1. Jerusalem mentioned in Islamic literature: Despite his best efforts in making us believe that Jerusalem was the original focus of worship, Bukhārī had trouble keeping his facts straight. In one passage he tells us that the original qibla direction was towards Syria (Damascus) and in another place he says it was towards Jerusalem. As we mentioned, Bukhārī records the original qibla as being Jerusalem. This hadith is quoted many times when defending the Jerusalem option.
We prayed along with the Prophet facing Jerusalem for sixteen or seventeen months. Then Allāh ordered him to turn his face towards the qibla (in Mecca): “And from whence-so-ever you start forth (for prayers) turn your face in the direction of (the Sacred Mosque of Mecca) Al-Masjid-al ḥaram...” (2.149) Ṣaḥīḥ Al-Bukhārī Ḥadīth 6:19
While some people were offering morning prayer at Quba’ a man came to them and said, “A Qur'ānic order has been revealed to Allāh’s Apostle tonight that he should face the Ka’ba at Mecca (in prayer), so you too should turn your faces towards it.” At that moment their faces were towards Shām. (This is the Arab name for Damascus, which also means "north" Wehr page 525) (and on hearing that) they turned towards the Ka’ba (at Mecca). Ṣaḥīḥ Al-Bukhārī Ḥadīth 6:17.
A strong indication of the meaning of the word "Sham" is found a few pages later in Bukhārī when he clearly identifies Damascus (the center of Marwān’s power) as "Sham:
"When Ibn Ziyād and Marwān were in Sham and Ibn Az-Zubair took over the authority in Mecca and Qurra’ (the Khārijites) revolted in Baṣra, I went out with my father to Abū Barza al-Aslami till we entered upon him in his house while he was sitting in the shade of a room built of cane. So we sat with him and my father started talking to him saying, “O Abū Barza! Don’t you see in what dilemma the people have fallen?” The first thing heard him saying, “I seek reward from Allāh for myself because of being angry and scornful at the Quraysh tribe. O you Arabs! You know very well that you were in misery and were few in number and misguided, and that Allāh has brought you out of all that with Islam and with Muḥammad till he brought you to this state (of prosperity and happiness) which you see now; and it is this worldly wealth and pleasures which has caused mischief to appear among you. The one who is in Sham (i.e., Marwān), by Allāh, is not fighting except for the sake of worldly gain: and those who are among you, by Allāh, are not fighting except for the sake of worldly gain; and that one who is in Mecca (i.e., Ibn Az-Zubair) by Allāh, is not fighting except for the sake of worldly gain.” Ṣaḥīḥ Al-Bukhārī Ḥadīth 9:228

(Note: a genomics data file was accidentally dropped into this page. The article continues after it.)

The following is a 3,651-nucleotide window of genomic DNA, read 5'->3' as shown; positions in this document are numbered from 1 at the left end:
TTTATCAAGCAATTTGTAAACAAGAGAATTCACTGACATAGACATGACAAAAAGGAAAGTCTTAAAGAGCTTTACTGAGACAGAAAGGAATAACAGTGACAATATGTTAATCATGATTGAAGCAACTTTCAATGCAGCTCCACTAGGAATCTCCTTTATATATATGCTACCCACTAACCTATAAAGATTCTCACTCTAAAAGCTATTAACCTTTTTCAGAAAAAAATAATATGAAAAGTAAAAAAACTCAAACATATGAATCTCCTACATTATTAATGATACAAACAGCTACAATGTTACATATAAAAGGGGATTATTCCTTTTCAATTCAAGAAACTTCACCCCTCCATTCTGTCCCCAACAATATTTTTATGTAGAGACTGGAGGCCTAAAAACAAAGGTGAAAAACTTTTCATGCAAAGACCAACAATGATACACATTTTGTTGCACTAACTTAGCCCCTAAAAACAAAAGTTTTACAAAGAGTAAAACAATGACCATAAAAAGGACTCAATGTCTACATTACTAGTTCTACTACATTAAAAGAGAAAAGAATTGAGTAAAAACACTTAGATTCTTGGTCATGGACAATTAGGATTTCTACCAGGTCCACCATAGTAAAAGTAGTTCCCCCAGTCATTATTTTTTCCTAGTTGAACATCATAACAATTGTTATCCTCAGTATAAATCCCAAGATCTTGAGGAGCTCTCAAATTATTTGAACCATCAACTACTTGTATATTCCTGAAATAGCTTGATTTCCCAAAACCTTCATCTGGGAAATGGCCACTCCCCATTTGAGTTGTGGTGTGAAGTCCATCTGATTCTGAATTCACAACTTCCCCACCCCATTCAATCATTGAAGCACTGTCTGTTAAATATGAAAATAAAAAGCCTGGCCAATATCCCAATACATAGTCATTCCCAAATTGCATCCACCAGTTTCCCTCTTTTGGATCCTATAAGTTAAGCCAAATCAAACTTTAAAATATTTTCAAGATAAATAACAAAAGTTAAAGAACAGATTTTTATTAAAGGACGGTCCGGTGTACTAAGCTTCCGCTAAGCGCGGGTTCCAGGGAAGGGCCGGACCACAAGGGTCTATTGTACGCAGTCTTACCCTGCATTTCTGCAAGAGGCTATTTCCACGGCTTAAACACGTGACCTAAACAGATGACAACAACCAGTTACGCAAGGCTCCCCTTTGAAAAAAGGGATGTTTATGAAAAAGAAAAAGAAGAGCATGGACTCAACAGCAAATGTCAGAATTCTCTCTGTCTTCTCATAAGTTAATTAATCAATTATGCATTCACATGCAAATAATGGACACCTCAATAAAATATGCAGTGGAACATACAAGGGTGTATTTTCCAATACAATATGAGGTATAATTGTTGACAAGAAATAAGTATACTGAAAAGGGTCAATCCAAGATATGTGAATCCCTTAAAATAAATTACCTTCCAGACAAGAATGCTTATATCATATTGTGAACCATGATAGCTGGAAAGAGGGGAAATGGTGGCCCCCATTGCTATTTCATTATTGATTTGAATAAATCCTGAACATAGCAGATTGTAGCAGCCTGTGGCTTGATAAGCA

So where did the first qibla point to? Gibson believes that it pointed towards Petra, and that this was called “Syria” in the minds of the Arabs, because Petra was a city in the Roman province of Syria. It would be similar to saying one prayed towards Ontario in one sentence and then towards Toronto in another. In this case either Bukhārī or perhaps a later unnamed editor inserted Jerusalem into the first text, but failed to change the reference to Sham (Damascus) in the other texts. So all we know for certain from Bukhārī is that they faced north from Medina.